Durban – The DA has taken a swipe at Trade and Industry Minister Rob Davies on the Liquor Amendment Bill, saying he was irresponsible for not undertaking an economic impact study on the bill.

This comes after a senior Department of Trade and Industry (DTI) official responded to DA MP Dean Macpherson’s request for records of the study, known as socio-economic impact assessment systems (Seias), with a signed affidavit.

Macpherson made the request last December in terms of the Promotion of Access to Information Act. It was two months after Davies had released the bill for public comment until December 15.

In his affidavit, the department’s deputy information officer Gerhard Calitz said the study into the bill would be conducted when the public comments were considered and then a revised bill was drafted for introduction to Parliament.

“To the best of my knowledge and belief, the DTI does not have the requested documents or any other document except as indicated above,” Calitz said.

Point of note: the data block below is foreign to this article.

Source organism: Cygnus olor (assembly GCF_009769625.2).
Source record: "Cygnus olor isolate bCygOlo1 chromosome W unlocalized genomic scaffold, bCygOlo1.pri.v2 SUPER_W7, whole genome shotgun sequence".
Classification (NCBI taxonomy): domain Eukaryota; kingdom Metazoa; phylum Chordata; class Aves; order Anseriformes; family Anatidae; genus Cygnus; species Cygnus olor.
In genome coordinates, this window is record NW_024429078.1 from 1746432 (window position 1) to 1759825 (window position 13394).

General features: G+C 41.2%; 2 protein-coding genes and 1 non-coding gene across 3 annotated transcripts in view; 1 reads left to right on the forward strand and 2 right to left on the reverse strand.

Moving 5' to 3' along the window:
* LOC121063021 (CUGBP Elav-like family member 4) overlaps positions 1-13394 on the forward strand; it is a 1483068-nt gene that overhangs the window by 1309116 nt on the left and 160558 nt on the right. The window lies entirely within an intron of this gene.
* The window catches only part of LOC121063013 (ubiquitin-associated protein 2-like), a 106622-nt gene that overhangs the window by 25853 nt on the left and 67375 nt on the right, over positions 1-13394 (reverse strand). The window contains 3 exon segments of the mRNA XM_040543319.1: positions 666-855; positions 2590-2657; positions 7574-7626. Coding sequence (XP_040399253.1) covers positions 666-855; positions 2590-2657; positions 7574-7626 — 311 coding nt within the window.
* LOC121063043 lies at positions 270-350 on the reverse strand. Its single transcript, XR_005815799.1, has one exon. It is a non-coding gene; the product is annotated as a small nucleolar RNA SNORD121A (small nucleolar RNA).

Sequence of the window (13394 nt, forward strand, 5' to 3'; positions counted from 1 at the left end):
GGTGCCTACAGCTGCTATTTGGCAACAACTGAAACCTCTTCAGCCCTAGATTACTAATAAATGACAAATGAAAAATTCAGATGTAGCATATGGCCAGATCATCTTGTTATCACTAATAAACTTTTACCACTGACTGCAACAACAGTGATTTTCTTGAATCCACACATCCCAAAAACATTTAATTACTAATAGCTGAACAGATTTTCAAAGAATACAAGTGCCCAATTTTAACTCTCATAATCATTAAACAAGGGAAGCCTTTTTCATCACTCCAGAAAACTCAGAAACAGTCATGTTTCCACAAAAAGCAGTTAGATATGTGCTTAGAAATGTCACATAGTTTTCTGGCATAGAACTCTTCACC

On Sunday Macpherson found it surprising that there was no study into the bill, despite Davies’s intention to submit the bill to the cabinet before March.

“It is incredibly irresponsible for Minister Davies to have introduced this bill without a proper socio-economic assessment study being done first," he said.

“For far too long, the department and Minister Davies have failed to produce evidence and studies to back up their bill,” he said.

The government, through the Department of Planning, Monitoring and Evaluation, requires departments to undertake a study on the costs of their regulations and the impact on the economy.

A memorandum sent to the cabinet seeking approval for draft policies, bills or regulations has to include the required study signed off by the Seias unit in the Department of Monitoring.

Minister in the Presidency Jeff Radebe last year said the economic study helped the government examine and mitigate the unintended consequences of new and existing legislation and regulations.

Macpherson said the public had a right to know what the Liquor Amendment Bill would cost the economy and the impact it would have on job creation and sustainability.

The Mercury